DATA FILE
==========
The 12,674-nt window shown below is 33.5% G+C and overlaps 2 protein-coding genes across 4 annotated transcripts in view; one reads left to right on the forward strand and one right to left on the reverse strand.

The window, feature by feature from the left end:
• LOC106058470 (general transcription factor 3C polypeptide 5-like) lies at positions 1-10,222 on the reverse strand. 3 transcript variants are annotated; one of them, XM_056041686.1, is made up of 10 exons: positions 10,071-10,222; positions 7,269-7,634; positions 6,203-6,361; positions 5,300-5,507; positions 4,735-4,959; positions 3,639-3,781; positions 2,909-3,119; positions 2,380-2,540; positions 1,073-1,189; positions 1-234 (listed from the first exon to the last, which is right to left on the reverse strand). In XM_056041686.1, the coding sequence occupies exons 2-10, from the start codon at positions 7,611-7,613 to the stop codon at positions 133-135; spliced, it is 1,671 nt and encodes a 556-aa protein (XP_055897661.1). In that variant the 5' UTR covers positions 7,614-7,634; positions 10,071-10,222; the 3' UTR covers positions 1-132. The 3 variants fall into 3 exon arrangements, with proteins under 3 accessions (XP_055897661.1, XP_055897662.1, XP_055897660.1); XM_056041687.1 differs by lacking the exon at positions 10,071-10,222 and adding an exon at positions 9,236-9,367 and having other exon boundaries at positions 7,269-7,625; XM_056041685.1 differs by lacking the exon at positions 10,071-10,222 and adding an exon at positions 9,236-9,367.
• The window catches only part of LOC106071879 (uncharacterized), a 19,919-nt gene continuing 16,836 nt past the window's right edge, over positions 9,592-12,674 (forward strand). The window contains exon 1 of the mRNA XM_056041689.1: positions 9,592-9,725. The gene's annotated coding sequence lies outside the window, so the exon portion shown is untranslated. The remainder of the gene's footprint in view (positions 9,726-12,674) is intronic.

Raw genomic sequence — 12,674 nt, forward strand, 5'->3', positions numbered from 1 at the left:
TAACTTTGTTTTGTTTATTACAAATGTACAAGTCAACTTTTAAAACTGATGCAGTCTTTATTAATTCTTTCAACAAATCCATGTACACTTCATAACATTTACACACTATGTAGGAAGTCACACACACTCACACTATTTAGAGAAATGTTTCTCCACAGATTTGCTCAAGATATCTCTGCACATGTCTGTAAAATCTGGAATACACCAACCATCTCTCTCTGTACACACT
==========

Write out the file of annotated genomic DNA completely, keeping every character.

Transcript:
The 12,674-nt window shown below is 33.5% G+C and overlaps 2 protein-coding genes across 4 annotated transcripts in view; one reads left to right on the forward strand and one right to left on the reverse strand.

The window, feature by feature from the left end:
• LOC106058470 (general transcription factor 3C polypeptide 5-like) lies at positions 1-10,222 on the reverse strand. 3 transcript variants are annotated; one of them, XM_056041686.1, is made up of 10 exons: positions 10,071-10,222; positions 7,269-7,634; positions 6,203-6,361; positions 5,300-5,507; positions 4,735-4,959; positions 3,639-3,781; positions 2,909-3,119; positions 2,380-2,540; positions 1,073-1,189; positions 1-234 (listed from the first exon to the last, which is right to left on the reverse strand). In XM_056041686.1, the coding sequence occupies exons 2-10, from the start codon at positions 7,611-7,613 to the stop codon at positions 133-135; spliced, it is 1,671 nt and encodes a 556-aa protein (XP_055897661.1). In that variant the 5' UTR covers positions 7,614-7,634; positions 10,071-10,222; the 3' UTR covers positions 1-132. The 3 variants fall into 3 exon arrangements, with proteins under 3 accessions (XP_055897661.1, XP_055897662.1, XP_055897660.1); XM_056041687.1 differs by lacking the exon at positions 10,071-10,222 and adding an exon at positions 9,236-9,367 and having other exon boundaries at positions 7,269-7,625; XM_056041685.1 differs by lacking the exon at positions 10,071-10,222 and adding an exon at positions 9,236-9,367.
• The window catches only part of LOC106071879 (uncharacterized), a 19,919-nt gene continuing 16,836 nt past the window's right edge, over positions 9,592-12,674 (forward strand). The window contains exon 1 of the mRNA XM_056041689.1: positions 9,592-9,725. The gene's annotated coding sequence lies outside the window, so the exon portion shown is untranslated. The remainder of the gene's footprint in view (positions 9,726-12,674) is intronic.

Raw genomic sequence — 12,674 nt, forward strand, 5'->3', positions numbered from 1 at the left:
TAACTTTGTTTTGTTTATTACAAATGTACAAGTCAACTTTTAAAACTGATGCAGTCTTTATTAATTCTTTCAACAAATCCATGTACACTTCATAACATTTACACACTATGTAGGAAGTCACACACACTCACACTATTTAGAGAAATGTTTCTCCACAGATTTGCTCAAGATATCTCTGCACATGTCTGTAAAATCTGGAATACACCAACCATCTCTCTCTGTACACACT